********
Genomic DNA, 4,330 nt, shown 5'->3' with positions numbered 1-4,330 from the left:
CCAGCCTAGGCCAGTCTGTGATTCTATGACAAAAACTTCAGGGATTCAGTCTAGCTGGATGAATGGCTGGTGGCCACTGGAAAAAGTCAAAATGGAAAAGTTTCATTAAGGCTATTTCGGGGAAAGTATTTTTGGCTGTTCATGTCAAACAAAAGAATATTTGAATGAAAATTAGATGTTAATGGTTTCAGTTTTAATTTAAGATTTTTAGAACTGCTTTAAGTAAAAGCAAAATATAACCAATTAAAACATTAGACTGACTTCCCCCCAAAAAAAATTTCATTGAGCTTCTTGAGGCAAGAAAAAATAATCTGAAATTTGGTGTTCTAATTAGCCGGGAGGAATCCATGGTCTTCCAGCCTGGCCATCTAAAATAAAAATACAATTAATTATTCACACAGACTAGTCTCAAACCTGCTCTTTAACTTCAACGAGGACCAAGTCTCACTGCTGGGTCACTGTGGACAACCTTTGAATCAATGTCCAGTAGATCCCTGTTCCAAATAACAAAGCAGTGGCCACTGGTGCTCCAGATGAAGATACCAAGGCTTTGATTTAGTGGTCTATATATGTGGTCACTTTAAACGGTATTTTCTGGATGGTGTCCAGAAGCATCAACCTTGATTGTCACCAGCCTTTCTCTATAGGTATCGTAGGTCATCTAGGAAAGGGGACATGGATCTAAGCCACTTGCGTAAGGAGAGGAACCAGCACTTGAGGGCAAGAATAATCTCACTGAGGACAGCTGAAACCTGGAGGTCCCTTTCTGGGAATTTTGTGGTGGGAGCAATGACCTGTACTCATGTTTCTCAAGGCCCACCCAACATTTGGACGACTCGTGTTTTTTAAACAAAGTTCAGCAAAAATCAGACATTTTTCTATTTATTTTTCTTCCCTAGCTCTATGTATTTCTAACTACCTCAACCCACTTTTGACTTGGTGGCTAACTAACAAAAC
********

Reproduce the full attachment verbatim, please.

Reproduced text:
Genomic DNA, 4,330 nt, shown 5'->3' with positions numbered 1-4,330 from the left:
CCAGCCTAGGCCAGTCTGTGATTCTATGACAAAAACTTCAGGGATTCAGTCTAGCTGGATGAATGGCTGGTGGCCACTGGAAAAAGTCAAAATGGAAAAGTTTCATTAAGGCTATTTCGGGGAAAGTATTTTTGGCTGTTCATGTCAAACAAAAGAATATTTGAATGAAAATTAGATGTTAATGGTTTCAGTTTTAATTTAAGATTTTTAGAACTGCTTTAAGTAAAAGCAAAATATAACCAATTAAAACATTAGACTGACTTCCCCCCAAAAAAAATTTCATTGAGCTTCTTGAGGCAAGAAAAAATAATCTGAAATTTGGTGTTCTAATTAGCCGGGAGGAATCCATGGTCTTCCAGCCTGGCCATCTAAAATAAAAATACAATTAATTATTCACACAGACTAGTCTCAAACCTGCTCTTTAACTTCAACGAGGACCAAGTCTCACTGCTGGGTCACTGTGGACAACCTTTGAATCAATGTCCAGTAGATCCCTGTTCCAAATAACAAAGCAGTGGCCACTGGTGCTCCAGATGAAGATACCAAGGCTTTGATTTAGTGGTCTATATATGTGGTCACTTTAAACGGTATTTTCTGGATGGTGTCCAGAAGCATCAACCTTGATTGTCACCAGCCTTTCTCTATAGGTATCGTAGGTCATCTAGGAAAGGGGACATGGATCTAAGCCACTTGCGTAAGGAGAGGAACCAGCACTTGAGGGCAAGAATAATCTCACTGAGGACAGCTGAAACCTGGAGGTCCCTTTCTGGGAATTTTGTGGTGGGAGCAATGACCTGTACTCATGTTTCTCAAGGCCCACCCAACATTTGGACGACTCGTGTTTTTTAAACAAAGTTCAGCAAAAATCAGACATTTTTCTATTTATTTTTCTTCCCTAGCTCTATGTATTTCTAACTACCTCAACCCACTTTTGACTTGGTGGCTAACTAACAAAAC